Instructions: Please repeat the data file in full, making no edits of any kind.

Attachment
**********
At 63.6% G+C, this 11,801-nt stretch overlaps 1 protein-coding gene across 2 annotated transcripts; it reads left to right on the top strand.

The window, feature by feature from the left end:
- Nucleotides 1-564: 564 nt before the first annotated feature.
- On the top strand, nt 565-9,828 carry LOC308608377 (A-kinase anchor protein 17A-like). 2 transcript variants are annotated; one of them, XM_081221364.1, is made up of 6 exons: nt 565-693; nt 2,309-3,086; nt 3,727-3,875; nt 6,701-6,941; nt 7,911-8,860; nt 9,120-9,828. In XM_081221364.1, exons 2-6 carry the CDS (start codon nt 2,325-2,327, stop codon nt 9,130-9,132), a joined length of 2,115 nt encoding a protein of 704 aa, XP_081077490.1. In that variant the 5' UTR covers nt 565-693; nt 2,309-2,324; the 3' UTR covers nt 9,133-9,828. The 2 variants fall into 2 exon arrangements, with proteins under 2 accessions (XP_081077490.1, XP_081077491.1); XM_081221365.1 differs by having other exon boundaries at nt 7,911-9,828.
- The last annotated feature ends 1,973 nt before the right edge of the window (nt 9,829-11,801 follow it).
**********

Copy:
At 63.6% G+C, this 11,801-nt stretch overlaps 1 protein-coding gene across 2 annotated transcripts; it reads left to right on the top strand.

The window, feature by feature from the left end:
- Nucleotides 1-564: 564 nt before the first annotated feature.
- On the top strand, nt 565-9,828 carry LOC308608377 (A-kinase anchor protein 17A-like). 2 transcript variants are annotated; one of them, XM_081221364.1, is made up of 6 exons: nt 565-693; nt 2,309-3,086; nt 3,727-3,875; nt 6,701-6,941; nt 7,911-8,860; nt 9,120-9,828. In XM_081221364.1, exons 2-6 carry the CDS (start codon nt 2,325-2,327, stop codon nt 9,130-9,132), a joined length of 2,115 nt encoding a protein of 704 aa, XP_081077490.1. In that variant the 5' UTR covers nt 565-693; nt 2,309-2,324; the 3' UTR covers nt 9,133-9,828. The 2 variants fall into 2 exon arrangements, with proteins under 2 accessions (XP_081077490.1, XP_081077491.1); XM_081221365.1 differs by having other exon boundaries at nt 7,911-9,828.
- The last annotated feature ends 1,973 nt before the right edge of the window (nt 9,829-11,801 follow it).